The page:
Last week OceanCare published the report UNDER PRESSURE – The need to protect Whales and Dolphins in European Waters. As the editor of this report and a contributor to three of the chapters, I would like to encourage anyone interested in the threats facing cetaceans in Europe to read it and to take heed of the recommendations. Action is needed now to protect many species and populations from the threats of climate change, chemical pollution, noise pollution, bycatch, plastic pollution, disease and hunting.
Happy to have helped Mark Simmonds OBE from the University of Bristol and the Humane Society International draft this letter which has been signed by hundreds of cetacean experts. In it, we call for quicker action to prevent the extinction of many cetacean populations and species. For more information, please read the letter here.
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In 2018 I received a small grant from Wild Animal Initiative to carry out some research into predator controls and how they affect animal welfare. Wild Animal Initiative subsequently funded the publication of an article I wrote on this topic and I am pleased to announce that this has now been published in the journal Animals and it is available here. The title of the article is “Animal Welfare in Predator Control: Lessons from Land and Sea. How the Management of Terrestrial and Marine Mammals Impacts Wild Animal Welfare in Human–Wildlife Conflict Scenarios in Europe.” I am very grateful to WAI for their financial support and to Mark Simmonds for his helpful comments and suggestions during the writing of the article.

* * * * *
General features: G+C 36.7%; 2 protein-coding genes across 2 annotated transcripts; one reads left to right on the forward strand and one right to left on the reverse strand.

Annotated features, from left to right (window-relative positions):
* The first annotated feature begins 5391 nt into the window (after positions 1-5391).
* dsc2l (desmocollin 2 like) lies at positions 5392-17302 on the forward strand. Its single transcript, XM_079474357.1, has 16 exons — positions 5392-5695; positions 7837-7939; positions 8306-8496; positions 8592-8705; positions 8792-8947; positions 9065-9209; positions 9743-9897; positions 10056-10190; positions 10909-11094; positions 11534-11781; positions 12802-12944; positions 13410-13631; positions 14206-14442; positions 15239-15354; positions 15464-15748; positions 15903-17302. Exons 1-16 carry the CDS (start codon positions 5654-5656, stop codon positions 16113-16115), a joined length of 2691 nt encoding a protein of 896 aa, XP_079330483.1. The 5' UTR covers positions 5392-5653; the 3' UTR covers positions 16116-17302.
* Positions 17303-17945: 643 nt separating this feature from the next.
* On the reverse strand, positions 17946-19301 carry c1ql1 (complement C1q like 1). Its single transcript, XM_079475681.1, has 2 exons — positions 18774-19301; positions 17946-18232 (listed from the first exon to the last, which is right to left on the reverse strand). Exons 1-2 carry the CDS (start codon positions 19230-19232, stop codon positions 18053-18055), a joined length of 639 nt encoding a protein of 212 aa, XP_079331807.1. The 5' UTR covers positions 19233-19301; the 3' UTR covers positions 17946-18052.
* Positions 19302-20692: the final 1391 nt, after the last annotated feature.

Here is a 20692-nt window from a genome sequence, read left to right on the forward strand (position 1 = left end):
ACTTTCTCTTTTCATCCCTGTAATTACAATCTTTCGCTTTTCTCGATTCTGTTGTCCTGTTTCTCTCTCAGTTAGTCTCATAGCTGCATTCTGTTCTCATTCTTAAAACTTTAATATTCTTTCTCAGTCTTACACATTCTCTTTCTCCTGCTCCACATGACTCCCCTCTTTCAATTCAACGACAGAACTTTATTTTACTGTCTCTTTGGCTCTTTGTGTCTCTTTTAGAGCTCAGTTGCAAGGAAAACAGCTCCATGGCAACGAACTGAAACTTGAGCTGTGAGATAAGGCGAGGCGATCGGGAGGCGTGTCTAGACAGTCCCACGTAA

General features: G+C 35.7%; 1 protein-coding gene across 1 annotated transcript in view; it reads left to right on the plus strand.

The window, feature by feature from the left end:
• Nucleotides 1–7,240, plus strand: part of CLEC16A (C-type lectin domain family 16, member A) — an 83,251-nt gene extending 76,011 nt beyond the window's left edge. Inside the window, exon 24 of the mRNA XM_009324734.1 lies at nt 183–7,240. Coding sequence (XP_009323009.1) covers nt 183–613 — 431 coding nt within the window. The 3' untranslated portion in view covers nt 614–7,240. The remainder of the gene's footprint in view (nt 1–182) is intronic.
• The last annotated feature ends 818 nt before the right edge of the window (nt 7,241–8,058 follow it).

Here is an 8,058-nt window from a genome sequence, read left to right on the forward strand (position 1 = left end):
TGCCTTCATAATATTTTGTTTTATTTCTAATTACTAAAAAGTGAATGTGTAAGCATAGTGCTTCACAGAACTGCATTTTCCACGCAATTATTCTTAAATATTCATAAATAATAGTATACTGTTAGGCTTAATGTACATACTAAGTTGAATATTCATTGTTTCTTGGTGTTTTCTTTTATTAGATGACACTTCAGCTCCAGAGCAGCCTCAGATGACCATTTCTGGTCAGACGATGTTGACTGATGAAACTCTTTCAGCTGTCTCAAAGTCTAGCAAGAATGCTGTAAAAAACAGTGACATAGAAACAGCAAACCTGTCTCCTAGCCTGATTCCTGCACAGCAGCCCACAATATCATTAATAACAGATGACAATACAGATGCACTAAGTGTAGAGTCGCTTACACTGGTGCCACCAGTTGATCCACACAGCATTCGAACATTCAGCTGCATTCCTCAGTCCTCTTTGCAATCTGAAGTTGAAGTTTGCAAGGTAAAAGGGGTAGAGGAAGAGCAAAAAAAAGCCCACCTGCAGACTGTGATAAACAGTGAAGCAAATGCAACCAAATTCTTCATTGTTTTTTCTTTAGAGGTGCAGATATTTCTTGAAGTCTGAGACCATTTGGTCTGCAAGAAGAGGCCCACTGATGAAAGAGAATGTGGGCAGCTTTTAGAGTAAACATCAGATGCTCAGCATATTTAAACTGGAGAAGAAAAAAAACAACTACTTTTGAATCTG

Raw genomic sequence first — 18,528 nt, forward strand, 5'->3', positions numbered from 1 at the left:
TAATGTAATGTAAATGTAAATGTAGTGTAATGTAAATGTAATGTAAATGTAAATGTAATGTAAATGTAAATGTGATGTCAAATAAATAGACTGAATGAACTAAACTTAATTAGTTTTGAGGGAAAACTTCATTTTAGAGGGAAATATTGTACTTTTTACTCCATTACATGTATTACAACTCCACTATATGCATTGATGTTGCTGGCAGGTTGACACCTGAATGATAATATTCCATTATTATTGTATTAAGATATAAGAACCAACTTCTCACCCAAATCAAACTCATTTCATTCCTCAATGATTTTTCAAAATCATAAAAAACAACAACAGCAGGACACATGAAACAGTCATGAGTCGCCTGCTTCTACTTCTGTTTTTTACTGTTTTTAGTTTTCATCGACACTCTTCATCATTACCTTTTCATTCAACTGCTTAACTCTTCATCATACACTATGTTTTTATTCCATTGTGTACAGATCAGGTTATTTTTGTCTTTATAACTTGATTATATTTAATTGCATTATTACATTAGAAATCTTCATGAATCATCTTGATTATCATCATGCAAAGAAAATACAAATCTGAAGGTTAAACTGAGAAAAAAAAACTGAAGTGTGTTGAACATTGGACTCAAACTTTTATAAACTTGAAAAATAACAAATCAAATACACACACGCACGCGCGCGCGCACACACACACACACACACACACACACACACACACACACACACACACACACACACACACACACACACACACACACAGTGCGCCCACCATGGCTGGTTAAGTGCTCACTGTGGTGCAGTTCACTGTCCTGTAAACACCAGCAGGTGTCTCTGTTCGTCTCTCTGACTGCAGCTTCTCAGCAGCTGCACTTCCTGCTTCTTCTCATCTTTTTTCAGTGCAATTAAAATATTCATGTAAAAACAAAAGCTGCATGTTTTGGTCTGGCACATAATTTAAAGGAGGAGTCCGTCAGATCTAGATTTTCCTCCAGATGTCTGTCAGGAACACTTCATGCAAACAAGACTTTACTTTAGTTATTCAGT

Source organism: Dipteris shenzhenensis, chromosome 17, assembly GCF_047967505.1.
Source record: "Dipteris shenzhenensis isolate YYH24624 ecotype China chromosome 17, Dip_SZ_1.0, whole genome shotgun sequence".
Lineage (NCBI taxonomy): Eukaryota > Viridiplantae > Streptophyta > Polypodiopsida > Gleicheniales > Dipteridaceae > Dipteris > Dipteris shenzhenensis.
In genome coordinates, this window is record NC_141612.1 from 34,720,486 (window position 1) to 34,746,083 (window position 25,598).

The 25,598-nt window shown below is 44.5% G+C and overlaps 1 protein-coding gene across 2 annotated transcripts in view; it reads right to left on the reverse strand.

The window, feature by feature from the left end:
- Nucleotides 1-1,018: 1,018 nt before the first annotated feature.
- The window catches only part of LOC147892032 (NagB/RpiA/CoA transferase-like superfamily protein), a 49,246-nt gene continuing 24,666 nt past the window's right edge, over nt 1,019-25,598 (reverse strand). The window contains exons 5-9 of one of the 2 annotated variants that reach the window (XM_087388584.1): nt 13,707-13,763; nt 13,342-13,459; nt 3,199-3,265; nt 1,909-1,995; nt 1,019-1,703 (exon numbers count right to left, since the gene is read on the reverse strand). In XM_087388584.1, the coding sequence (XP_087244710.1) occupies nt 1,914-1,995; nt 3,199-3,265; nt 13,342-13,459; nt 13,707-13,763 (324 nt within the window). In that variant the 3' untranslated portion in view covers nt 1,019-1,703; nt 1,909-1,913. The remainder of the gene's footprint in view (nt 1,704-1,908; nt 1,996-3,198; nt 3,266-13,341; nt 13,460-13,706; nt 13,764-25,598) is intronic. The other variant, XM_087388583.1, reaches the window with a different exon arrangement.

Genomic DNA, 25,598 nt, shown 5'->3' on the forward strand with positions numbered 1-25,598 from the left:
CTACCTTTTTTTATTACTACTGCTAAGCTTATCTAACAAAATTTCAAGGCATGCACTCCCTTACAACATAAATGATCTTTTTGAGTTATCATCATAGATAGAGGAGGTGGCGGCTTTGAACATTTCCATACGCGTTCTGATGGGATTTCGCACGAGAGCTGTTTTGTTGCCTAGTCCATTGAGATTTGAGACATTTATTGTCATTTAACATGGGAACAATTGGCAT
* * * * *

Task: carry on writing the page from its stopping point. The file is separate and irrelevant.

Last week was a busy week at the World Marine Mammal Conference in Barcelona. On Sunday 8th December Mark Simmonds and I ran the Predator Controls: Lessons from Land to Sea Workshop. With expert speakers on human-wildlife conflict, we opened up an interesting discussion about the similarities between how terrestrial and marine predators are managed. Thank you to all those who attended the workshop and to our speakers: Carlos Bautista (Institute of Nature Conservation, Polish Academy of Sciences), Diederik van Liere (Institute for Coexistence with Wildlife), Santiago Palazón (Fauna and Flora Service, Generalitat de Catalunya) and Andrew Trites (University of British Colombia).
On Thursday 12th December Mark gave our presentation on the same topic (Predator Controls) which was open to all conference attendees. Stay tuned for more news on this topic as I am hoping to publish an article about it soon!
I felt very privileged during the conference to be rubbing shoulders with so many interesting people who dedicate themselves to learning more about marine mammals and ensuring that species are protected and that they have a future in this ever-changing world. The climate emergency is going to bring many challenges to many species and individual animals and I hope that the work being done by scientists and conservation advocates will help slow the inevitable negative impacts. As an animal welfare scientist I would like to see more focus on individual animals and their welfare at conferences such as the WMMC. Karen Stockin from Massey University gave an excellent talk on the importance of welfare in conservation science and I hope that her words will inspire many to think about how they carry out and report their studies.
Congratulations to everyone who was involved in organising the conference and to everyone who presented their work. It was a huge success!